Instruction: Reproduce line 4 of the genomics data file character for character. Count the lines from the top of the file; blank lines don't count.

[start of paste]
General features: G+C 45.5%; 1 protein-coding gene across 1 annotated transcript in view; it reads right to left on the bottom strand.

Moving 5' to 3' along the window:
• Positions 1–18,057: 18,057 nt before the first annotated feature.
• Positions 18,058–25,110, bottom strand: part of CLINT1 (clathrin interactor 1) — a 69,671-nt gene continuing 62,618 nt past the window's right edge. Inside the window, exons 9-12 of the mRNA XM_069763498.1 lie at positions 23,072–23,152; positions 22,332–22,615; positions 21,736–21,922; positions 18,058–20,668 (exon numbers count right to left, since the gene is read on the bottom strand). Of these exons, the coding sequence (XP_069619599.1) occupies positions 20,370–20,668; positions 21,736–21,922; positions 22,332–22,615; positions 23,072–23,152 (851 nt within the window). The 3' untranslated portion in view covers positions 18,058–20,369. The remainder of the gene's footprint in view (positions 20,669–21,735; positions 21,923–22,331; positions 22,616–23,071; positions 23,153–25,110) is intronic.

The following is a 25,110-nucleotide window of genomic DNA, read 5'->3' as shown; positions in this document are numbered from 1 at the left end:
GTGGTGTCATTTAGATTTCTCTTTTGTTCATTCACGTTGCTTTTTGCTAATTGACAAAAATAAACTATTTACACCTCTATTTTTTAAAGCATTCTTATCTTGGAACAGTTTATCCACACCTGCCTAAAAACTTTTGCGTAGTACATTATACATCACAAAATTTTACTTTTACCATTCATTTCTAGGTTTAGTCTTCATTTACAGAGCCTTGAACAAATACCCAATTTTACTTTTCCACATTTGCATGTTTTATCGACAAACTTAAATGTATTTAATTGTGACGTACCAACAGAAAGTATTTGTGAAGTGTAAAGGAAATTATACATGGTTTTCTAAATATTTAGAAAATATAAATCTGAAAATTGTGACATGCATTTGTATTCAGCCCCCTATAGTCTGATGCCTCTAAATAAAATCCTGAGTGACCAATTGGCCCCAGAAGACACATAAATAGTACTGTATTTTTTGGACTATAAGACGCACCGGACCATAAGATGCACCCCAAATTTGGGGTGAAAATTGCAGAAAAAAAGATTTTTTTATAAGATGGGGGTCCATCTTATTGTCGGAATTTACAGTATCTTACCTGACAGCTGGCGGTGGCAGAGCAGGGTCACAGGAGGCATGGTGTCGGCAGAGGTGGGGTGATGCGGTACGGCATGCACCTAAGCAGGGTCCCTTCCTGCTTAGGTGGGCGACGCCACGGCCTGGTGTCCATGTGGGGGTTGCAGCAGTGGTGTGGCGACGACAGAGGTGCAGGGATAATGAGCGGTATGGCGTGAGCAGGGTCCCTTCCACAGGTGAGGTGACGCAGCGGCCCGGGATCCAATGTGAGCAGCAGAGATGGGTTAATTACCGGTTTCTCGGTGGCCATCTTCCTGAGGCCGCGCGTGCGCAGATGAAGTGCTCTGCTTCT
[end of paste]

• Positions 18,058–25,110, bottom strand: part of CLINT1 (clathrin interactor 1) — a 69,671-nt gene continuing 62,618 nt past the window's right edge. Inside the window, exons 9-12 of the mRNA XM_069763498.1 lie at positions 23,072–23,152; positions 22,332–22,615; positions 21,736–21,922; positions 18,058–20,668 (exon numbers count right to left, since the gene is read on the bottom strand). Of these exons, the coding sequence (XP_069619599.1) occupies positions 20,370–20,668; positions 21,736–21,922; positions 22,332–22,615; positions 23,072–23,152 (851 nt within the window). The 3' untranslated portion in view covers positions 18,058–20,369. The remainder of the gene's footprint in view (positions 20,669–21,735; positions 21,923–22,331; positions 22,616–23,071; positions 23,153–25,110) is intronic.